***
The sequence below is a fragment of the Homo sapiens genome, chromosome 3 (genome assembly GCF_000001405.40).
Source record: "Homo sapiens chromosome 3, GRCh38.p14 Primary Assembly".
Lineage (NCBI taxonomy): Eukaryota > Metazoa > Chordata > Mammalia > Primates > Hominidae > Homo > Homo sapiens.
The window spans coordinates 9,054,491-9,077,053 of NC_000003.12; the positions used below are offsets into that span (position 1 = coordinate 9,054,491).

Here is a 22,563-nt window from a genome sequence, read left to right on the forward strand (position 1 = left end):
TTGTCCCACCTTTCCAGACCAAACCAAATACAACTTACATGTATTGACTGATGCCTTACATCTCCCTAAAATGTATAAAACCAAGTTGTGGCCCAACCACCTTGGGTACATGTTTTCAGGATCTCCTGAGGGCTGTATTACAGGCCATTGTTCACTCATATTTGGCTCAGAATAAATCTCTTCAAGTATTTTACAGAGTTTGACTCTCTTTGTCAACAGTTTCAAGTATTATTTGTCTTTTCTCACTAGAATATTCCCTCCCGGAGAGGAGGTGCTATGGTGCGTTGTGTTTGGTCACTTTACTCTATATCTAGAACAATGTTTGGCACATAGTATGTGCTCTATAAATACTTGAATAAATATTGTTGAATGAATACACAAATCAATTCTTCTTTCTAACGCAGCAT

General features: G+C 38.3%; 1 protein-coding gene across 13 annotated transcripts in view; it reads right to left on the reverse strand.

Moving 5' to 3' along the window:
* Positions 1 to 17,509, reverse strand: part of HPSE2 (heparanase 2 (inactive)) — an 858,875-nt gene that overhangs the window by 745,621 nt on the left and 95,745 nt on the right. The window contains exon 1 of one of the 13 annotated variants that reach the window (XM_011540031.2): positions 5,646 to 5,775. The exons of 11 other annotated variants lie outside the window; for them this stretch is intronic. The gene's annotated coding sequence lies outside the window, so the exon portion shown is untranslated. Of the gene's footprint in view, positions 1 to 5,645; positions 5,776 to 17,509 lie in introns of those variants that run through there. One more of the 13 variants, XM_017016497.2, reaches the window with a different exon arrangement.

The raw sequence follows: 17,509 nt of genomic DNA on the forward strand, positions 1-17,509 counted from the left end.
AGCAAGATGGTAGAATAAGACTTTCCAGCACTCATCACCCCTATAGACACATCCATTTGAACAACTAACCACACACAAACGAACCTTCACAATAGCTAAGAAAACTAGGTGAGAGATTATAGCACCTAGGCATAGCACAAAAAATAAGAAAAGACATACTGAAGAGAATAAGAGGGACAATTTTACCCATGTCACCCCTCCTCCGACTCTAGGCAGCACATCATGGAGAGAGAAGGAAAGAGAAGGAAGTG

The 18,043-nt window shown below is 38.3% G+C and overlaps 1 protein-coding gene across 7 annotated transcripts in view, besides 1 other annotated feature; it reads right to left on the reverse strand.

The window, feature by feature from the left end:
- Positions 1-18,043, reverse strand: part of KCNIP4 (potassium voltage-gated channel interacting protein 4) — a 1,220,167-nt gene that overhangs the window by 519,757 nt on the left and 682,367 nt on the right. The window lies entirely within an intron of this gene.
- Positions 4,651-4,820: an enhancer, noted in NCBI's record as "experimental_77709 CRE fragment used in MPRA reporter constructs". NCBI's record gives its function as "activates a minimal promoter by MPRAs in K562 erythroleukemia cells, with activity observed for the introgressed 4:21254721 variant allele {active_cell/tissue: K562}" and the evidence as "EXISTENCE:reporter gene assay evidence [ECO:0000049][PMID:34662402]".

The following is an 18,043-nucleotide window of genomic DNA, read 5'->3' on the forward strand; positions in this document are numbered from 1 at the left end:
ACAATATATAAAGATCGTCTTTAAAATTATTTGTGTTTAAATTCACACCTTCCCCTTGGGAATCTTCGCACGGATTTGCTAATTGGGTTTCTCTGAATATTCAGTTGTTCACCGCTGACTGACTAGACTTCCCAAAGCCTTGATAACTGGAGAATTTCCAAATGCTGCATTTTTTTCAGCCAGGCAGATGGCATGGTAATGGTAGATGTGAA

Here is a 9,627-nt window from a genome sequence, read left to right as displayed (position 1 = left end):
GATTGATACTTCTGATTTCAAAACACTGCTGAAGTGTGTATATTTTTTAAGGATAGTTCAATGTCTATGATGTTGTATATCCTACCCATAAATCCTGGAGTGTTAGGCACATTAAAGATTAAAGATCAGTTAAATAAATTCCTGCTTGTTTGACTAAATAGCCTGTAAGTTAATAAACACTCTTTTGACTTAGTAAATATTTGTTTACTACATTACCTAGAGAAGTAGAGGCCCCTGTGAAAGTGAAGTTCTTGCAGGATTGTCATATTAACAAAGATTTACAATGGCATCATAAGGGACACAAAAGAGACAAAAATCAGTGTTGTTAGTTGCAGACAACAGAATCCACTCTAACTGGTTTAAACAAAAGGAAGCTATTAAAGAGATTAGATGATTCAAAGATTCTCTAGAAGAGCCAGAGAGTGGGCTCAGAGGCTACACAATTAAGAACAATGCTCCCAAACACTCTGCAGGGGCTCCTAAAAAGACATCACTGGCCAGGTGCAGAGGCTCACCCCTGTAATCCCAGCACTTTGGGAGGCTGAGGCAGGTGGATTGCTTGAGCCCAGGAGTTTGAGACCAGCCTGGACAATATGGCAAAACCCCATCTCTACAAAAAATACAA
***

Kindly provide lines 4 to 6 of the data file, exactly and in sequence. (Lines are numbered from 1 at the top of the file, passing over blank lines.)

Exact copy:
The window spans coordinates 9,054,491-9,077,053 of NC_000003.12; the positions used below are offsets into that span (position 1 = coordinate 9,054,491).

Here is a 22,563-nt window from a genome sequence, read left to right on the forward strand (position 1 = left end):
TTGTCCCACCTTTCCAGACCAAACCAAATACAACTTACATGTATTGACTGATGCCTTACATCTCCCTAAAATGTATAAAACCAAGTTGTGGCCCAACCACCTTGGGTACATGTTTTCAGGATCTCCTGAGGGCTGTATTACAGGCCATTGTTCACTCATATTTGGCTCAGAATAAATCTCTTCAAGTATTTTACAGAGTTTGACTCTCTTTGTCAACAGTTTCAAGTATTATTTGTCTTTTCTCACTAGAATATTCCCTCCCGGAGAGGAGGTGCTATGGTGCGTTGTGTTTGGTCACTTTACTCTATATCTAGAACAATGTTTGGCACATAGTATGTGCTCTATAAATACTTGAATAAATATTGTTGAATGAATACACAAATCAATTCTTCTTTCTAACGCAGCAT